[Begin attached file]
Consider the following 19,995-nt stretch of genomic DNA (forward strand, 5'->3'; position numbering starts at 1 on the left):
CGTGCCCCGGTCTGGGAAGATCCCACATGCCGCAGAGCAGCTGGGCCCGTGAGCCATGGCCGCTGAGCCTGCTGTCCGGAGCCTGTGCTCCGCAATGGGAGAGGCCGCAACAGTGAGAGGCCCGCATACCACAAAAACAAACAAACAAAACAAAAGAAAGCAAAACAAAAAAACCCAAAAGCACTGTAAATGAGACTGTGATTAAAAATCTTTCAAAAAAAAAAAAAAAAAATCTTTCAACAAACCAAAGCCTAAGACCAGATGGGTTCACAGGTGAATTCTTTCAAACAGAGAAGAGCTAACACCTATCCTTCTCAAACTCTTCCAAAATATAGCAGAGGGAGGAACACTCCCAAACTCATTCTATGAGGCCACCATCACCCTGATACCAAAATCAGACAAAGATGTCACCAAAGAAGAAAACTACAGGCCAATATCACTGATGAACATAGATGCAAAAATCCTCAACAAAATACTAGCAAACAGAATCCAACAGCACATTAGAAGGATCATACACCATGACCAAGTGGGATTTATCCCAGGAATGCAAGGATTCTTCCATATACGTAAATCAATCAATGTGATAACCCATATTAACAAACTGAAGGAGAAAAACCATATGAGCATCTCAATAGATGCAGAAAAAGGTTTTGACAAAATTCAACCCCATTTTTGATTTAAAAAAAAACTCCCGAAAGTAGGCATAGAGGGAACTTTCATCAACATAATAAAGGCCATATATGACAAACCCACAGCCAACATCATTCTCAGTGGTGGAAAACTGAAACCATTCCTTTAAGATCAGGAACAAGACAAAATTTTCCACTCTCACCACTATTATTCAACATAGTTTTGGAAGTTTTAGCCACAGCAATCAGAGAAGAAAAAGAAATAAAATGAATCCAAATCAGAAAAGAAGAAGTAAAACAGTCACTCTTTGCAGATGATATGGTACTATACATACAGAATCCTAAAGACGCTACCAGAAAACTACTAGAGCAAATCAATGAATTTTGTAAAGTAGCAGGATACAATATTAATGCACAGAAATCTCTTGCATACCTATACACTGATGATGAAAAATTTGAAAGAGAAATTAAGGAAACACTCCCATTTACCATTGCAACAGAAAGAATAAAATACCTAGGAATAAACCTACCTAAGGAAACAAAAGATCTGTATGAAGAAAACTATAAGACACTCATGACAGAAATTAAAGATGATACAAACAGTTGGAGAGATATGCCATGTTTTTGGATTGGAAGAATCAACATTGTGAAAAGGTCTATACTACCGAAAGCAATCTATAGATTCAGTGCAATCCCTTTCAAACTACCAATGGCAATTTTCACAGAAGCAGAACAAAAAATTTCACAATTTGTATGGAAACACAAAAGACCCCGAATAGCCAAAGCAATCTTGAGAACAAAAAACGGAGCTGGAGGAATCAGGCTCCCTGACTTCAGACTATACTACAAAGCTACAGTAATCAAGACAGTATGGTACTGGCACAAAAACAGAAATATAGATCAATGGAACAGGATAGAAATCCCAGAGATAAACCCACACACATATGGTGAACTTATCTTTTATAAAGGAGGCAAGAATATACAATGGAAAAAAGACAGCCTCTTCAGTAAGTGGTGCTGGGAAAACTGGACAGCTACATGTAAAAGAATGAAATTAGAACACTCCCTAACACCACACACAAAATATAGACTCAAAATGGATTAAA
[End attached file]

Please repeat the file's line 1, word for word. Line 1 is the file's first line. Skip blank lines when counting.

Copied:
Consider the following 19,995-nt stretch of genomic DNA (forward strand, 5'->3'; position numbering starts at 1 on the left):